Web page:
When the Great Depression hit, county’s citizens rallied
Many relief efforts in the 1930s were started by concerned citizens. In King County, the self-help group called the Unemployed Citizens League was especially effective.
Special to The Seattle Times
THE LONGEST pile in this Columbia City wood yard extended about 430 feet, stretching east of 32nd Avenue South along the south side of Alaska Street. The photograph’s caption dates it Sept. 26, 1934. We may say that this wood was paid for by the charisma of the president. Franklin Delano Roosevelt’s popularity was almost spiritual. Under FDR’s command and with a new Congress’ cooperation, it was possible to fund both relief and public-works projects. Most of the federal money was managed by states. Here, it was the Washington Emergency Relief Administration that stacked these cords of fuel.
Many relief efforts in the 1930s were started by concerned citizens. In King County the self-help group called the Unemployed Citizens League was especially effective. After the financial crash of late 1929, unemployment snowballed through the cold months and kept rolling for years to come. The league responded. By New Year’s Day, 1932, the league’s swelling membership had harvested eight railroad carloads of surplus potatoes, pears and apples in Eastern Washington, borrowed fishing boats to catch and preserve 120,000 barrels of fish, and cut more than 10,000 cords of firewood.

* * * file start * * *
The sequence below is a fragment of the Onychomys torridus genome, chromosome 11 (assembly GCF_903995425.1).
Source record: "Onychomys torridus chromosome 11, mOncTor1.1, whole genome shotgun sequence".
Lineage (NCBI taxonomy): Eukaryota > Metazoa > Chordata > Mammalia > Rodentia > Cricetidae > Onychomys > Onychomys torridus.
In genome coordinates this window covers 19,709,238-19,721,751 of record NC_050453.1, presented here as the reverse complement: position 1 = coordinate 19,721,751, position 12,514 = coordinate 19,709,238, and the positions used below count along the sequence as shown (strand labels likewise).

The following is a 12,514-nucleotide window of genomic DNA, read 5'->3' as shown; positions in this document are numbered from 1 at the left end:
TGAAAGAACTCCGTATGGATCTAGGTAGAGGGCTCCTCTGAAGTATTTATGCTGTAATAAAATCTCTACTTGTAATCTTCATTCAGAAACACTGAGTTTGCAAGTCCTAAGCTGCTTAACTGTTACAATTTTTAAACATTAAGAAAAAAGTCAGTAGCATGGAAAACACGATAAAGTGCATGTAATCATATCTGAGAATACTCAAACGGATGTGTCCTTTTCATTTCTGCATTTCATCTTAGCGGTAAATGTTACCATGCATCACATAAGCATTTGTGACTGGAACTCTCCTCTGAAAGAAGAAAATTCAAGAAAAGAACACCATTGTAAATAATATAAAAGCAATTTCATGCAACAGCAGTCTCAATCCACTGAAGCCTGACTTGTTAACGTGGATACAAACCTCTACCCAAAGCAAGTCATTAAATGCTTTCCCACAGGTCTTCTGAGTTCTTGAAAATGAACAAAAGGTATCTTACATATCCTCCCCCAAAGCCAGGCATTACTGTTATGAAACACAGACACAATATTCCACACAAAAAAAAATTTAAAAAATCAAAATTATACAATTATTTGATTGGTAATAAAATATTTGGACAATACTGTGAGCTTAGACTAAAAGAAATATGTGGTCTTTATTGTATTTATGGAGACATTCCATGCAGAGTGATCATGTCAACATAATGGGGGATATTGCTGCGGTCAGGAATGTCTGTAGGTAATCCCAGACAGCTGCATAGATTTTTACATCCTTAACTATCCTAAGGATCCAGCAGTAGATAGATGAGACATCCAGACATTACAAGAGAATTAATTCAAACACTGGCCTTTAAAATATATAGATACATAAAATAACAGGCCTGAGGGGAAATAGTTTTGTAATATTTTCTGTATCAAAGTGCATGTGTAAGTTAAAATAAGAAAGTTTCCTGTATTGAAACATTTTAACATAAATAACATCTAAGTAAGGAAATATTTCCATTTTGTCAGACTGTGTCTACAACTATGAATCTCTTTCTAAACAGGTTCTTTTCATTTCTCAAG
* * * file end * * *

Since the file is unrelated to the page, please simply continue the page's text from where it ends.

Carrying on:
Unemployment reached 25 percent in 1931. While government at most levels still did little, the league opened 18 commissaries throughout King County to distribute fuel and food into their “Republic of the Penniless.” When all was soon consumed, the new federals in the “other Washington” started spreading the wealth — from taxes — among the down-and-out with FDR’s New Deal of relief and public-works agencies.
This was government wood headed for delivery to the needy. Hawthorne School at 4100 39th Ave. S. appears on the right horizon in the “Then” photo by an unnamed photographer.
The gift of wood was a brief one. A 1936 aerial shows the block cleared of everything.
Check out Paul Dorpat and Jean Sherrard’s blog at www.pauldorpat.com.